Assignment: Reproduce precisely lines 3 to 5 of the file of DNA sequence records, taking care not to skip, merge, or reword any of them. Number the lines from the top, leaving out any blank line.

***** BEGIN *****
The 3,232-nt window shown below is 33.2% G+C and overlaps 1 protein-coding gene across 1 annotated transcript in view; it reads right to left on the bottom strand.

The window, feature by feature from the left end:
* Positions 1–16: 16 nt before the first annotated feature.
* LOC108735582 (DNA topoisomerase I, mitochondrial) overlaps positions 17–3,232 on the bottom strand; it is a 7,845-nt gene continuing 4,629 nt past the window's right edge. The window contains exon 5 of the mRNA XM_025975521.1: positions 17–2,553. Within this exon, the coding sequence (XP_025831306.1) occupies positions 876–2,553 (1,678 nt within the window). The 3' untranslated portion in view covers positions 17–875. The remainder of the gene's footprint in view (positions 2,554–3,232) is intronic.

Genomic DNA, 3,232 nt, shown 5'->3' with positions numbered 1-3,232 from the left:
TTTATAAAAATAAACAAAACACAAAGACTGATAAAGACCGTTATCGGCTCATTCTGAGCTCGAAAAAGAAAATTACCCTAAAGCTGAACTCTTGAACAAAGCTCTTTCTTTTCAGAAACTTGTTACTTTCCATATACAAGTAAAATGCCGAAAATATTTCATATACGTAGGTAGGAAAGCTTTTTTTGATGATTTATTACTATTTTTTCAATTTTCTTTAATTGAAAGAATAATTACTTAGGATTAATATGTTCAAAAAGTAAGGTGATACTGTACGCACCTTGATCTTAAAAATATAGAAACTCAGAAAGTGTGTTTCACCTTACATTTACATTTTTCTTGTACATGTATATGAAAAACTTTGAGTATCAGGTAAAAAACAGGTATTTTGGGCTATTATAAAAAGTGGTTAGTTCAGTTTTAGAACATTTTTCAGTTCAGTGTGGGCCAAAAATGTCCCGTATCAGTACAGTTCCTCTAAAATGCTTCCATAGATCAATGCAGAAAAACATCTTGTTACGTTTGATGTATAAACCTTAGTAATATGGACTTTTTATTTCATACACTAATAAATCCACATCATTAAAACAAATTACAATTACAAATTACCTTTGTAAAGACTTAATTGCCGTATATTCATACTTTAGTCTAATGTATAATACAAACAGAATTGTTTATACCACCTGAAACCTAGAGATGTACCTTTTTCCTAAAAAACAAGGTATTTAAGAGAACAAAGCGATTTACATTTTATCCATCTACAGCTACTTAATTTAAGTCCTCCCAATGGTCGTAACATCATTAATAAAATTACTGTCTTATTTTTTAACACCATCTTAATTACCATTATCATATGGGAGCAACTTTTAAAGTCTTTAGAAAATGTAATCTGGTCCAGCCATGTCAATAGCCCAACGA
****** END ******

* Positions 1–16: 16 nt before the first annotated feature.
* LOC108735582 (DNA topoisomerase I, mitochondrial) overlaps positions 17–3,232 on the bottom strand; it is a 7,845-nt gene continuing 4,629 nt past the window's right edge. The window contains exon 5 of the mRNA XM_025975521.1: positions 17–2,553. Within this exon, the coding sequence (XP_025831306.1) occupies positions 876–2,553 (1,678 nt within the window). The 3' untranslated portion in view covers positions 17–875. The remainder of the gene's footprint in view (positions 2,554–3,232) is intronic.

Genomic DNA, 3,232 nt, shown 5'->3' with positions numbered 1-3,232 from the left: